Connecting airlines, airports, hotels, and travelers for seamless disruption management

Connecting airlines, airports, hotels, and travelers for seamless disruption management

You're all set to go on your trip only to arrive at the airport to find out that your flight has been delayed, or even worse – canceled! Whether that affects getting to a business meeting on time or enjoying a vacation, disruptions are a huge source of frustration for travelers and stress for airline staff. Regardless of the reason, wouldn´t you expect a swift and holistic response to the problem?

Before the pandemic, irregular operations (IROPS) cost around US$60 billion for airlines every year. But financial indicators and customer impact aren´t the only factors at play when a disruption strikes. Staff satisfaction is also at risk due to the stress levels of managing frustrated travelers as the airline´s brand reputation sits on the fence. A poorly managed disruption scenario amplifies the cost, staff, customer, and brand impact. Health and safety concerns add a new layer of stress as crowds gather and queue at the airport amid the pandemic.

Improving the end-to-end traveler experience

Complex processes kick in behind the scenes when IROPS strike. As surreal as it sounds in today´s digital age, many of these processes are still handled manually. Yet, modern technology decreases the impact on the bottom line, stress levels, and brand reputation.

Health and safety concerns and protocols due to the pandemic accelerated airline and airport investments in touchless and mobile passenger processing technologies. The bulk of these investments are foreseen to continue focusing on improving human throughflow efficiency at the airport. Within this context, increased automation and self-service capabilities promise to enhance the travel experience for both passengers and staff.

Yet, disruptions don´t always have a quick fix as re-accommodating passengers for a same-day departure isn´t always possible. Beyond luggage drop-offs and biometric scans, other critical technology investments need to be considered to improve traveler servicing during a disruption.

Simplifying and modernizing disruption management

It's high time disruption-driven crowd gatherings and reactionary queues for re-accommodation or paper-based compensation vouchers disappear. IROPS occur daily worldwide, so there must be a better and more proactive way of dealing with them, especially amidst ongoing health and safety fears. Travelers must be able to continue their seamless digital journeys regardless of whether operating conditions are normal or irregular. It´s no good going back to manual and paper-based processes during a disruption, even if prior airport processes are modern, touchless, and highly automated.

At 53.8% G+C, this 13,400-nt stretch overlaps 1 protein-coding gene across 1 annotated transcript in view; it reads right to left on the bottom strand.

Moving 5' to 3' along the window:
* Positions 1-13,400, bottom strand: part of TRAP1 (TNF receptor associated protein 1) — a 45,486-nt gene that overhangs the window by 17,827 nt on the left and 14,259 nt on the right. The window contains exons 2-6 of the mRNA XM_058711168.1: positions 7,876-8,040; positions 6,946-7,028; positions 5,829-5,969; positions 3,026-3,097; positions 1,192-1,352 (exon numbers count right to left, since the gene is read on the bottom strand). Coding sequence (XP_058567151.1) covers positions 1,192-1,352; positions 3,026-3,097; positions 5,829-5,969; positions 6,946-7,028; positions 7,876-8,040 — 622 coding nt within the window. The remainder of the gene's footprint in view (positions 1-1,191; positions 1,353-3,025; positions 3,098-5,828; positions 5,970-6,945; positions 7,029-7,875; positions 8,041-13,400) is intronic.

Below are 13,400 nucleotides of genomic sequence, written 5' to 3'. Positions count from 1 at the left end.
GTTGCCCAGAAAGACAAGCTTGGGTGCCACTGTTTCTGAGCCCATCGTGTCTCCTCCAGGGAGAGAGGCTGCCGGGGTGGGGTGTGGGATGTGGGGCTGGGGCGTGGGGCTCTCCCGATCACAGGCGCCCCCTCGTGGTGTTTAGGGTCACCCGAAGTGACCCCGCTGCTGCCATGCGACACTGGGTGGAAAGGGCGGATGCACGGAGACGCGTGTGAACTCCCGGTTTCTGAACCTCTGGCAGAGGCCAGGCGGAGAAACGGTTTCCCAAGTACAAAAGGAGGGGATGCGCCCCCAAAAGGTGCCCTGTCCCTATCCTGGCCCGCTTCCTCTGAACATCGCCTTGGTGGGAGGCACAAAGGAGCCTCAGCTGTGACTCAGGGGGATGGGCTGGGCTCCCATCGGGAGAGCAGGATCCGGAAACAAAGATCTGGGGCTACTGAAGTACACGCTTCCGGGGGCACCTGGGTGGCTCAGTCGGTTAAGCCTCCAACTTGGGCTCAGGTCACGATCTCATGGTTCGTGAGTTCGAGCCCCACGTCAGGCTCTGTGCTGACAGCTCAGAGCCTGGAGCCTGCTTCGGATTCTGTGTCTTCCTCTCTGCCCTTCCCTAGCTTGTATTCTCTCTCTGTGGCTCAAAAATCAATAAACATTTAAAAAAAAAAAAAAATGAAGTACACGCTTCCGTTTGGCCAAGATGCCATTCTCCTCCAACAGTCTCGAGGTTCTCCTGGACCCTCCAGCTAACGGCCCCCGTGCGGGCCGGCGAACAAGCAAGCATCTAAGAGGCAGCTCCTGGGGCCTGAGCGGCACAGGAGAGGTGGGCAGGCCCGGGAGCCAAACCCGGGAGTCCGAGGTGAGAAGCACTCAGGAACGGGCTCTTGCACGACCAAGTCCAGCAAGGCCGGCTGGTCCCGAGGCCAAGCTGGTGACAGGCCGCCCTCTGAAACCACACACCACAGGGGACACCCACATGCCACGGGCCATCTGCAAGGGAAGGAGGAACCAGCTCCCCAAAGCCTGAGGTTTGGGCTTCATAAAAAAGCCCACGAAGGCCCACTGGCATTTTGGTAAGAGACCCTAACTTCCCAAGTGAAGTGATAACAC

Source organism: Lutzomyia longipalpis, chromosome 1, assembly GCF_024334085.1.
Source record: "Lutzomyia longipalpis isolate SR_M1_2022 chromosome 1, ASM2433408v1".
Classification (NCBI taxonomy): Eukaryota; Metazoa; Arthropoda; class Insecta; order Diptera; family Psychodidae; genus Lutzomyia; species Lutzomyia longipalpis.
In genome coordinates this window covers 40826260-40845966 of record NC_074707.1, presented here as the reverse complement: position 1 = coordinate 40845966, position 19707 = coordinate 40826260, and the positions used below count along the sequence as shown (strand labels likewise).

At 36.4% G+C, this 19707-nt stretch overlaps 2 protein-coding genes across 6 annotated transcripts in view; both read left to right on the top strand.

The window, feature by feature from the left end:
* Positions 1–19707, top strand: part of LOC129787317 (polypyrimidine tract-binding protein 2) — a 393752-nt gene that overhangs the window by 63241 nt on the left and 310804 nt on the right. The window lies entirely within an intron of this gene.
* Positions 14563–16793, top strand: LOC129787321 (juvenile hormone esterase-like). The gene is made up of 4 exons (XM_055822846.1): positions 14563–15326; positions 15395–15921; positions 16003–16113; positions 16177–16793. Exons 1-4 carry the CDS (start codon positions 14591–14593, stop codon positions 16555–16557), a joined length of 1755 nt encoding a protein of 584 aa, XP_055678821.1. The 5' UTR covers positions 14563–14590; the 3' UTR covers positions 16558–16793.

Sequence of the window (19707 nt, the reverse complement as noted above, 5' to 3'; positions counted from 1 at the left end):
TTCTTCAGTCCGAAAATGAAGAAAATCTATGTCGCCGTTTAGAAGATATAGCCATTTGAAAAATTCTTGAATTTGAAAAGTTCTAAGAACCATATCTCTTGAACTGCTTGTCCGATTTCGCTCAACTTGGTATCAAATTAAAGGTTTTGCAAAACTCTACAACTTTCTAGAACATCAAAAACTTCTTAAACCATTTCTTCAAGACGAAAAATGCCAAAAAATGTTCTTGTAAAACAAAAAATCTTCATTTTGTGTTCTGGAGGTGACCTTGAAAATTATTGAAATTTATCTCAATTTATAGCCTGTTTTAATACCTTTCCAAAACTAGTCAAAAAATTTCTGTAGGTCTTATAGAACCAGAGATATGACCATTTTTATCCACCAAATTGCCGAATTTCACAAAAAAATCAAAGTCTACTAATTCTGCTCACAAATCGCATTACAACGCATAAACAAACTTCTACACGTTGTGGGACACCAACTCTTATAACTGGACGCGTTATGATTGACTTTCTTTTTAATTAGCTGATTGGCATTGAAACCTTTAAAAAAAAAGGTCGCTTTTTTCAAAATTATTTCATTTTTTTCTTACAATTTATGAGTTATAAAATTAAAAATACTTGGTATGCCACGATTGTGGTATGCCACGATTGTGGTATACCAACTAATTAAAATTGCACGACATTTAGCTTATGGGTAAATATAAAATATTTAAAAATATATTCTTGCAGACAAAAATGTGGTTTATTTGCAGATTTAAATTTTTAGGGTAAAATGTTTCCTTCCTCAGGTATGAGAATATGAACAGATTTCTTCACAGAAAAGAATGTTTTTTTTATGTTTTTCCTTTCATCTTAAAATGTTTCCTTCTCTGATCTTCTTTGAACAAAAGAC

A digitally-enabled "beyond the airport" experience

Technology helps simplify, accelerate, and automate disruption management, reducing its impact on travelers, staff, and brands. Through closer integration between airlines and hotels, the industry could finally do away with manual and paper-based disruption management. Instead of handing out physical meal or hotel vouchers to queueing passengers, airlines and hotels could provide these in a digital format directly through their Apps. Closer integration increases efficiency, decreases costs, enhances the traveler experience, improves safety, and can even lead to new partnership models that reinforce loyalty and increase revenues.

While improving airport processes is an important component of the passenger experience, we have increasingly shorter-term memories and expect service on-demand. A modern airport experience during normal operating conditions means little if passengers are forced back to time-consuming and irritating legacy processes when a disruption strikes. Passengers queueing and filling out paper forms at a ground handling desk to recover their luggage will have quickly forgotten how convenient the automated baggage drop-off was.

Modernizing the traveler experience requires a value chain approach where stakeholders adopt a proactive strategy for how they service their customers during normal and irregular operations. And this is where digitalization and closer stakeholder integration can reset the playing field.


Author Info 

Daniel Stecher is VP of Airline Operations at IBS Software, and has more than 20 years of experience in the aviation and logistics industries. Prior to joining the IBS family, he was product manager and consultant for the schedule management, operations control and crew management product at Lufthansa Systems. Daniel is perpetually on the move, having raked up literally over a million miles of business travel in his career. He enjoys delicious home cooked food, reading books and the odd round of golf in his spare time.

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